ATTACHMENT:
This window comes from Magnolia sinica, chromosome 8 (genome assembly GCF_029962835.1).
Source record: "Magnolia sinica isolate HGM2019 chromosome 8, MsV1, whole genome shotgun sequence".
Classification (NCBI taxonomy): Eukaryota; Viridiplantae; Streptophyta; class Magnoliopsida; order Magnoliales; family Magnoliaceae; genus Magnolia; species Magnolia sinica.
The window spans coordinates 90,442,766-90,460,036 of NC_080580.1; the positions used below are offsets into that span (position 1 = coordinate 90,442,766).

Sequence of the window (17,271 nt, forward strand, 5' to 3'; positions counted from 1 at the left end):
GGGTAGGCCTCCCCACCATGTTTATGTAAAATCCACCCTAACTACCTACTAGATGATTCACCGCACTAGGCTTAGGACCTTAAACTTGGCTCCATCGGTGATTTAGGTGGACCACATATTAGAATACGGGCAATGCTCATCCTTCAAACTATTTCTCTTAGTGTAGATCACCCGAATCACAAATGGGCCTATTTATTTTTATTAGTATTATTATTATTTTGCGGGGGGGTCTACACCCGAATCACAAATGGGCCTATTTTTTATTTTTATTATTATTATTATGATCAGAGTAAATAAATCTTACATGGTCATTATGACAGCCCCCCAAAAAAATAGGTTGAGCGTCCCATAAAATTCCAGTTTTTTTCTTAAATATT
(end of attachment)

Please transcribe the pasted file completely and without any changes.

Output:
This window comes from Magnolia sinica, chromosome 8 (genome assembly GCF_029962835.1).
Source record: "Magnolia sinica isolate HGM2019 chromosome 8, MsV1, whole genome shotgun sequence".
Classification (NCBI taxonomy): Eukaryota; Viridiplantae; Streptophyta; class Magnoliopsida; order Magnoliales; family Magnoliaceae; genus Magnolia; species Magnolia sinica.
The window spans coordinates 90,442,766-90,460,036 of NC_080580.1; the positions used below are offsets into that span (position 1 = coordinate 90,442,766).

Sequence of the window (17,271 nt, forward strand, 5' to 3'; positions counted from 1 at the left end):
GGGTAGGCCTCCCCACCATGTTTATGTAAAATCCACCCTAACTACCTACTAGATGATTCACCGCACTAGGCTTAGGACCTTAAACTTGGCTCCATCGGTGATTTAGGTGGACCACATATTAGAATACGGGCAATGCTCATCCTTCAAACTATTTCTCTTAGTGTAGATCACCCGAATCACAAATGGGCCTATTTATTTTTATTAGTATTATTATTATTTTGCGGGGGGGTCTACACCCGAATCACAAATGGGCCTATTTTTTATTTTTATTATTATTATTATGATCAGAGTAAATAAATCTTACATGGTCATTATGACAGCCCCCCAAAAAAATAGGTTGAGCGTCCCATAAAATTCCAGTTTTTTTCTTAAATATT